Ben Luckett, Staff Attorney with Appalachian Mountain Advocates: “The Mountain Valley Pipeline is a bad deal for the Appalachian region. The project would disrupt communities, pollute our water, fragment forests, harm wildlife, and pose a risk of dangerous accidents, all to enrich a small number of shareholders. All of that for a project the company has not shown is needed to meet our energy needs. Instead of investing in outdated technology that locks us into many years of burning climate-altering fracked gas, we need to look to the future and build our clean energy economy.”
Anne Havemann, General Counsel for the Chesapeake Climate Action Network: “The Mountain Valley Pipeline will lock Virginia and the region into decades of reliance on a fossil fuel that is just as bad as coal for the climate. To compound matters, FERC has already indicated that it plans to cut corners by conducting a cursory and insufficient environmental review of the pipeline. If FERC did its job, it would be clear that wind, solar, and energy efficiency alternatives are the way to go, especially with worsening storms and flooding already wreaking havoc across Virginia.”
Kirk Bowers, Pipelines Campaign Manager, Virginia Chapter, Sierra Club: “Another pipeline for natural gas transport continues the devastating practice of fracking and locks our communities into 30 more years of suffering and environmental impacts. The cumulative impacts of the Mountain Valley Pipeline combined with the impacts from the Atlantic Coast Pipeline and the WB Express pipeline require a regional analysis of all the pipelines in Virginia and West Virginia. No one knows if all these pipelines are necessary or needed. FERC does not have a requirement to perform a regional Environmental Impact Statement review. In fact, FERC has no real oversight review and direction. It is a rogue agency that rubber stamps approval of pipelines and natural gas facilities. FERC never met a pipeline that it didn’t like.”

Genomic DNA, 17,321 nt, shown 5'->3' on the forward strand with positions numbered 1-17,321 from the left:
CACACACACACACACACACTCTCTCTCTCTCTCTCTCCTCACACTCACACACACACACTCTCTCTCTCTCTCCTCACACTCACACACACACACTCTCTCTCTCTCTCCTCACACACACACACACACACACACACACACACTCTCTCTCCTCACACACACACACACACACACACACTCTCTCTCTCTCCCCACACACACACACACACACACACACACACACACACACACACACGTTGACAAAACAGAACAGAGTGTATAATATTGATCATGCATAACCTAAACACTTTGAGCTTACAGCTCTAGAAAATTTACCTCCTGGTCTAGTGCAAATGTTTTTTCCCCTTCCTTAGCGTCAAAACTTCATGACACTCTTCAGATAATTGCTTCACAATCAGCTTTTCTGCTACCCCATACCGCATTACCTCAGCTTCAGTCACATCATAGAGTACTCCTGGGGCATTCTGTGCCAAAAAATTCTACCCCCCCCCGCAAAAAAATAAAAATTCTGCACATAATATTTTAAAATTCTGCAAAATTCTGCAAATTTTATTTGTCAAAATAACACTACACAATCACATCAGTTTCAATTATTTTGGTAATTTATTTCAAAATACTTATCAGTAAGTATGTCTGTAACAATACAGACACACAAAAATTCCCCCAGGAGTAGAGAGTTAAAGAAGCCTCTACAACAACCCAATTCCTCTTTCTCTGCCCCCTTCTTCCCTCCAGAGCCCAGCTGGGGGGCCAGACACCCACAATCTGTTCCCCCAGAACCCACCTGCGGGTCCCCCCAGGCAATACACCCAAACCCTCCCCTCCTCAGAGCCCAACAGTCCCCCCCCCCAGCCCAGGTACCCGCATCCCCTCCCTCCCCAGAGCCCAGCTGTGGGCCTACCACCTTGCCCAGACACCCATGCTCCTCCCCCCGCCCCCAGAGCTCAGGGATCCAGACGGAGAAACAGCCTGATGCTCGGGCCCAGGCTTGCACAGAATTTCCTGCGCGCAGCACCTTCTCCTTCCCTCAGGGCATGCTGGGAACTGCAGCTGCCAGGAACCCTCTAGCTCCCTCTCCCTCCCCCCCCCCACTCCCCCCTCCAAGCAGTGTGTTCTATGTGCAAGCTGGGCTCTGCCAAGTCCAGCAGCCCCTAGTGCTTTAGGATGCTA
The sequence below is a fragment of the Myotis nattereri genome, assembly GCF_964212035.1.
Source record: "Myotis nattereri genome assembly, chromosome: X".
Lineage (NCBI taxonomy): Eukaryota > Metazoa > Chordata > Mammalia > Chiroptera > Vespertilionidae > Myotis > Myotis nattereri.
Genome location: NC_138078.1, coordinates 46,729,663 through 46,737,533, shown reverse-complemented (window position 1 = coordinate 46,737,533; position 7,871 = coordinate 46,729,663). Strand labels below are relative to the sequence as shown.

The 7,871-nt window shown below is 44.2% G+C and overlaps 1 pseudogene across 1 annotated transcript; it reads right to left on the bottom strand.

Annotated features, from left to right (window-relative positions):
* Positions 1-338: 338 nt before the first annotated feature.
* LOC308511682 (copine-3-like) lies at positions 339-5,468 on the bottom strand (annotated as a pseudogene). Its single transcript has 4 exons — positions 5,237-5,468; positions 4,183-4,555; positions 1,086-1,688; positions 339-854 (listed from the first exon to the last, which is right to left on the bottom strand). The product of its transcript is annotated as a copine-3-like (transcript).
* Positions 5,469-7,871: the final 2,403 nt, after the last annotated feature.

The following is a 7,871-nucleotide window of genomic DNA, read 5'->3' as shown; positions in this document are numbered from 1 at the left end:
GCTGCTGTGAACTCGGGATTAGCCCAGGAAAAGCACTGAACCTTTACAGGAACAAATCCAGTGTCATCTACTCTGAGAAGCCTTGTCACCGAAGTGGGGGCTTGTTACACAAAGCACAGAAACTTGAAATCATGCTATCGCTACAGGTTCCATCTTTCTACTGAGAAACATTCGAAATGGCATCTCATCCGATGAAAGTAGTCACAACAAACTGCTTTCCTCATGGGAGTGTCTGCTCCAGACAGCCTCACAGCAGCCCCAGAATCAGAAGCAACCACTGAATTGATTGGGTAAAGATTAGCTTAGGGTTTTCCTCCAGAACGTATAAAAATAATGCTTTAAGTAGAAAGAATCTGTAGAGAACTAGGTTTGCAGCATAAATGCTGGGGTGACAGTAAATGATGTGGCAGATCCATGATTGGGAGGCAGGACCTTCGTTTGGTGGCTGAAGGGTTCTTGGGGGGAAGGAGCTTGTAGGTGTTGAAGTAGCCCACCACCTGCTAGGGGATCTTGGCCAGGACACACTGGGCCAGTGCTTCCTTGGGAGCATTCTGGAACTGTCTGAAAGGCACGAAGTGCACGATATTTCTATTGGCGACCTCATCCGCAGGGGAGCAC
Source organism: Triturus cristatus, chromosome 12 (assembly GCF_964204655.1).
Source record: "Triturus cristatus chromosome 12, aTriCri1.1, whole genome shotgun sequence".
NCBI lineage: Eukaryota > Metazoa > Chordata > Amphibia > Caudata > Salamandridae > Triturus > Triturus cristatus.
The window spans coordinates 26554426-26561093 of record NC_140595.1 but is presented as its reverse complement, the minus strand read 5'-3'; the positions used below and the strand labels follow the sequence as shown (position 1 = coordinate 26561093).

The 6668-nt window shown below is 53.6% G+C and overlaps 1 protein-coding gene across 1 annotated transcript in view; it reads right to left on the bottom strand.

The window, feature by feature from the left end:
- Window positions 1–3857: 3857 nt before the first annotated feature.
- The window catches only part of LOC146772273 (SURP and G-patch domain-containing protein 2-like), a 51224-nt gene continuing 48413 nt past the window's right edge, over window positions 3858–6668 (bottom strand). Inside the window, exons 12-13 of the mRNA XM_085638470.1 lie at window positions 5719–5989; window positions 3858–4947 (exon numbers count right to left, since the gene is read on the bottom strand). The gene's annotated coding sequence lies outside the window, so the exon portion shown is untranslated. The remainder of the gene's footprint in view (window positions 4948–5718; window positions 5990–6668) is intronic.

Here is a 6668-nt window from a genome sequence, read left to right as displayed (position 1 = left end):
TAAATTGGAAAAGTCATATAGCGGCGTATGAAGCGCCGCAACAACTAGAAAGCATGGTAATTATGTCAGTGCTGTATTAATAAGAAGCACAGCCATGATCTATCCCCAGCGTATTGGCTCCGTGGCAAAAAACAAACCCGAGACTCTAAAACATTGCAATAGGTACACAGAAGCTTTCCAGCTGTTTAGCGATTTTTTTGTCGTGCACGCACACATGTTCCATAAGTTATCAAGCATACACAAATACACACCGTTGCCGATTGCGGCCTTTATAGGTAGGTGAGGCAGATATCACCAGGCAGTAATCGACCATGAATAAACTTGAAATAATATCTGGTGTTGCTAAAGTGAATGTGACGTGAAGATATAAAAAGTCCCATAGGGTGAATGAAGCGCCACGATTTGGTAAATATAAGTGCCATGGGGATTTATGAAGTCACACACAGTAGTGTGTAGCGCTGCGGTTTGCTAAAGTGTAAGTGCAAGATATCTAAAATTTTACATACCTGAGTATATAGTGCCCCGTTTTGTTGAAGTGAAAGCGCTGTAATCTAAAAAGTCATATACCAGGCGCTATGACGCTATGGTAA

Hannah Wiegard, Virginia Campaign Coordinator with Appalachian Voices: “Appalachian communities have been hard-hit by the fracking boom, and now face the threat of a huge natural gas pipeline that would be built over steep mountain slopes, cross dozens of streams, and cut through vital public lands and private farms. Not only would this pipeline worsen the impacts of fracking in those communities, it would lock us into decades of dependence on dirty energy and divert investment away from cleaner, more sustainable energy sources.”
Groups filing motions to intervene: Appalachian Mountain Advocates; Appalachian Voices; Chesapeake Climate Action Network; Friends Of The Lower Greenbrier River; Greenbrier River Watershed Association; Headwaters Defense; Preserve Bent Mountain; Preserve Giles County Virginia; Preserve Greenbrier County; Preserve Monroe; Preserve Montgomery County Virginia; Protect Our Water, Heritage, Rights; Save Monroe; The Sierra Club; The Sierra Club (Virginia Chapter); Summers County Residents Against The Pipeline; West Virginia Highlands Conservancy; and West Virginia Rivers Coalition.